1772: Startup Opportunity
Title text: While there's no formal regulation, it turns out their industry group is NOT one you want mad at you.
Analysts, brought in to advise his company, determine that it doesn't actually serve any purpose (a problem which could ironically be attributed to business analysts in general). Beret Guy is dumbfounded, claiming that his company must do something, and takes a line of reasoning that faintly resembles the sort of logic a child might use. A child that visits an office building might conclude that an office does a lot because there are a lot of employees working inside, unaware that what really makes a successful business is how efficiently it uses its employees to deliver goods and services to the consumer.
Now, if Beret Guy is given the benefit of the doubt, his odd statement could be taken to mean that his company has many administrators (a.k.a. chairmen); as the owner of a sufficiently large business often interacts with the department in charge of overhead, a person in his position runs the risk of becoming myopic, losing touch with the workers that actually make the business function.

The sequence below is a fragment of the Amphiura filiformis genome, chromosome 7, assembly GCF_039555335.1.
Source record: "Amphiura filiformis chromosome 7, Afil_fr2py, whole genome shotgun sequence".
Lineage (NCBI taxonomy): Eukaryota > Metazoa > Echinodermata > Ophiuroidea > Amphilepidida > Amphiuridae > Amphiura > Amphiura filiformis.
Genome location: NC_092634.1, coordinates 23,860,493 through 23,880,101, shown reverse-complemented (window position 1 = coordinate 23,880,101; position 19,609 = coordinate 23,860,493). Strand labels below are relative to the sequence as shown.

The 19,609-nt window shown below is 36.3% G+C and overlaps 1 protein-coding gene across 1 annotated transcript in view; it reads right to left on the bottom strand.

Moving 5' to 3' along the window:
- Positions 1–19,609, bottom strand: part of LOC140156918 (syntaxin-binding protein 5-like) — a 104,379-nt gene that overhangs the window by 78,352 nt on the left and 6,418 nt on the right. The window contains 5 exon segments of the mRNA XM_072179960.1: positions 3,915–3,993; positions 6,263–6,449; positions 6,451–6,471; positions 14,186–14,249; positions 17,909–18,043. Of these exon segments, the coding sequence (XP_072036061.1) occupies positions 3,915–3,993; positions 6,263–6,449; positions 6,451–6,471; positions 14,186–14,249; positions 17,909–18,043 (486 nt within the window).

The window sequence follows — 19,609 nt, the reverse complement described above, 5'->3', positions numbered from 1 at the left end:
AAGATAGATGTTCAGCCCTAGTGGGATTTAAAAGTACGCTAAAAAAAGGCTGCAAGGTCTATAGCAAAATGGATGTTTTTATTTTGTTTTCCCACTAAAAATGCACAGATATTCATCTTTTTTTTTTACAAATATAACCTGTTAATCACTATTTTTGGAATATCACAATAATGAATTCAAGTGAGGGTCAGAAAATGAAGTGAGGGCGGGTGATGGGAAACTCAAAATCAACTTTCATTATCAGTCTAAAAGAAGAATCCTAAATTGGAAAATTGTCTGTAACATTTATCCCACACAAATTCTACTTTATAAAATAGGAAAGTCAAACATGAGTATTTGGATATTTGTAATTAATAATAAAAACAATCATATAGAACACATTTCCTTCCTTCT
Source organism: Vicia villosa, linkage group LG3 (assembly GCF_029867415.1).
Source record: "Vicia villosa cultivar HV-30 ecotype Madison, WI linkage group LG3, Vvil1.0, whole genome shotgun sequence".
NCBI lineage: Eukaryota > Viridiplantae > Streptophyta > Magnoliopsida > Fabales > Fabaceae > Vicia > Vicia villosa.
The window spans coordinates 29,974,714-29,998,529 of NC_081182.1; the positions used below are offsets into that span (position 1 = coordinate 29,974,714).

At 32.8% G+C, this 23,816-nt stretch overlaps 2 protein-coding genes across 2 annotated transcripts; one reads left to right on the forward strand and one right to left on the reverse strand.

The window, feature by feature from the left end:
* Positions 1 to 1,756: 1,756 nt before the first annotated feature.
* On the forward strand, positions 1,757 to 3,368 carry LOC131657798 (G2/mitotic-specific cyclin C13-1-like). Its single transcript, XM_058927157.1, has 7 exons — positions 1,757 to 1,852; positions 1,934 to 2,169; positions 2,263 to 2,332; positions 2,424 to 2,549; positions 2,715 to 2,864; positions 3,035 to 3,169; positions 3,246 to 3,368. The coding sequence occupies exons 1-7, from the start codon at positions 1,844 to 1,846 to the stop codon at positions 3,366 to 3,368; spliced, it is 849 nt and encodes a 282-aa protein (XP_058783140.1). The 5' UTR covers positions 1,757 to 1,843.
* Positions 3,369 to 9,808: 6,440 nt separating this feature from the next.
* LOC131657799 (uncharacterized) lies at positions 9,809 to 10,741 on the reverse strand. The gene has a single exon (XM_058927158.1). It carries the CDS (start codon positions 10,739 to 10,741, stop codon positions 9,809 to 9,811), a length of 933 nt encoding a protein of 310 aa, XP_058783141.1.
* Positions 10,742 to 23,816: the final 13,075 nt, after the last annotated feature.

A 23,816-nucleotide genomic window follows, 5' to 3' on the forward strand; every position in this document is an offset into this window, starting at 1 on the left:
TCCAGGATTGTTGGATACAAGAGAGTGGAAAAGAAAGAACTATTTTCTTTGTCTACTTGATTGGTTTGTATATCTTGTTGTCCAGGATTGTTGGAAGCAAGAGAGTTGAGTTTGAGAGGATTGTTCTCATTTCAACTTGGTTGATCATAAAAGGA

However, this is Beret Guy we're talking about here. He has demonstrated, time and time and time again, that he is hopelessly out of touch with reality, and this very strip shows no sign of him having gotten a firmer grasp of Earth logic. Displaying less business acumen than a child and less grounding in perspective than a CEO, he uses the number of chairs in the workplace as a yardstick for success, with no mention of his actual, human workforce. It may even be a stretch to say that a child would make the same assumption based on the number of chairs.
The analysts suggest that Beret Guy find an industry to disrupt. The mention of "industry" immediately reminds Beret Guy of SimCity, where Industrial (along with Residential and Commercial) is one of the three main zone types - it allows factories and farms to develop. Disruption means coming up with a product that redefines what the market expects and leaving existing competitors in the dust (for instance, smartphones disrupted mobile, digital photography disrupted film, and air travel disrupted rail and sea travel (and is in turn being disrupted by high-speed rail)) - it's now an industry buzzword and virtually every company claims to be "disruptive".